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Innocents Aboard
Gene Wolfe
Tor, 304 pages

Innocents Aboard
Gene Wolfe
Gene Wolfe is one of the most respected writers in the field, and one of the few authors in the genre whose stories have been accepted in mainstream publications such as The New Yorker. Nominated 19 times for a Nebula Award, he has received the World Fantasy Award for lifetime achievement. He is known for strikingly audacious novels such as The Fifth Head of Cerberus, but most readers will probably have learned to appreciate his writing in The Book of the New Sun series, and the associated Long Sun series. Wolfe lives in Barrington, Illinois, USA.

ISFDB Bibliography
SF Site Review: The Knight
SF Site Review: A Walking Tour of the Shambles
SF Site Review: Peace
SF Site Review: Sword and Citadel
SF Site Review: Shadow and Claw
SF Site Review: In Green's Jungles
SF Site Review: Free Live Free
SF Site Review: The Urth of the New Sun
Gene Wolfe Tribute Site
Gene Wolfe Tribute Site
Gene Wolfe Tribute Site

Past Feature Reviews
A review by Chris Przybyszewski

Gene Wolfe has a friend in this ol' world, and I am sure Mr. Wolfe has no idea who that person might be. However, that friend is a big fan of his work, as well as his genre-defying efforts that use the tools of fantasy and science fiction to best illustrate those everyday things like belief, trust, and doubt. The fan, of course, is me. Of interest, I am not the only one who believes these things. The 1995 Encyclopedia of Science Fiction (among others) called Wolfe one of "the most important science fiction writers writing today."

However, I will not base this review on my personal involvement (read: none) with the author or on his past accolades. Instead, I base my comments solely on the text called Innocents Aboard, a collection of short stories that appear for the first time in collection. The individual stories have appeared across the gamut of the publication world, in places like the The Magazine of Science Fiction and Fantasy, Realms of Fantasy, The Infinite Matrix, The Readercon 3 Anthology, Grails, Quests, Visitations, and Other Occurrences, Spirits of Christmas, and others. A quick look at the "copyright acknowledgments" page shows that many of these stories were written over the last two decades of the last millennium, and a tone in the book is the change between the old world and the new.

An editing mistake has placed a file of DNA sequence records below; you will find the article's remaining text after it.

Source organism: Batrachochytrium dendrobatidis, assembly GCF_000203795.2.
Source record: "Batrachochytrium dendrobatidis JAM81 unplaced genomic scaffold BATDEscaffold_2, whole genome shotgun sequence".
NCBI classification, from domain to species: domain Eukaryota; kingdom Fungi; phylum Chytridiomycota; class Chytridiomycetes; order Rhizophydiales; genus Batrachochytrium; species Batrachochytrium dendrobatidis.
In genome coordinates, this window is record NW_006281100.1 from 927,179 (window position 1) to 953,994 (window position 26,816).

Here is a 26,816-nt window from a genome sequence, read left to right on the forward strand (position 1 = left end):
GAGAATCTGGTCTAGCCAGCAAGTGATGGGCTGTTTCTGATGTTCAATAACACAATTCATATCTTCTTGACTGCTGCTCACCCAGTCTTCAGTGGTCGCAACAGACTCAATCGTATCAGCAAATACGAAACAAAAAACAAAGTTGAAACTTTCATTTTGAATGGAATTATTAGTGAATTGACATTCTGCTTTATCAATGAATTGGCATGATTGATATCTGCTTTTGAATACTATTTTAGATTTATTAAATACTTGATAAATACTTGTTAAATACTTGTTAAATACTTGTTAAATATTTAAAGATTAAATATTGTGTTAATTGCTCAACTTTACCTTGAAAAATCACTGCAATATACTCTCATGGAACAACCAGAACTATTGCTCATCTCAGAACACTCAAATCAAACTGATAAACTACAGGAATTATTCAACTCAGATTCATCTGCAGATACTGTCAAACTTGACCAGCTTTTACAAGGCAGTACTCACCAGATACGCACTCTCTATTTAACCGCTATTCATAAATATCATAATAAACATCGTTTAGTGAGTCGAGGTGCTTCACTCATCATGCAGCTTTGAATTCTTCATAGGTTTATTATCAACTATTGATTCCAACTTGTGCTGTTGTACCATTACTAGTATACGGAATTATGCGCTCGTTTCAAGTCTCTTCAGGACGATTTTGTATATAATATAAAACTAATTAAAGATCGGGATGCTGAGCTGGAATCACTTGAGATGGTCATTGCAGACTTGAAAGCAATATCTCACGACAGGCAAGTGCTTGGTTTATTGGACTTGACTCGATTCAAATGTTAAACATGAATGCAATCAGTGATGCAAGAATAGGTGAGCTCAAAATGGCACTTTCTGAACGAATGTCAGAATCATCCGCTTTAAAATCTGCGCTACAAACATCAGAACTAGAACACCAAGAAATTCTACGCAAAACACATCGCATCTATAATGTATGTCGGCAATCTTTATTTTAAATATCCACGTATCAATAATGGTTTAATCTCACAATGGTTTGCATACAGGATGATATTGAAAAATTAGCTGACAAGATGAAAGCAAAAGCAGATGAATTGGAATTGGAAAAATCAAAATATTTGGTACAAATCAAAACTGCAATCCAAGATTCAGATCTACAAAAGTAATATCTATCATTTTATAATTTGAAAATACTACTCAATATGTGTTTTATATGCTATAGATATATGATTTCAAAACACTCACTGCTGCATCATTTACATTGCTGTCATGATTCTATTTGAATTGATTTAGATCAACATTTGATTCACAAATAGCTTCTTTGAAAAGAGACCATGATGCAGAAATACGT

Such is the case of "Under Hill," the tale of an Arthurian Knight who has the chance to change the whole of human history. This chance comes from a strange courier from the distant future. The courier is a miserable little creature, one who can no longer tolerate the toils of his present. The courier gives the Knight the means to pacify all other humans, so that they cannot do violence. The device also would make sure that their future generations would not do violence as well. Given the chance, the knight demurs, and he throws the peace device into a nearby lake. His reasons are his own, though one expects that it has something to do with his understanding that his business is a violent one. Without the sword, he is not much of a knight, though the rules of chivalry would suggest otherwise. Wolfe's comment here is clear: we chose our path. Human history is not the product of some mystical process of history like many academics would have us believe. Instead, human history is nothing more than a series of decisions made at any given time.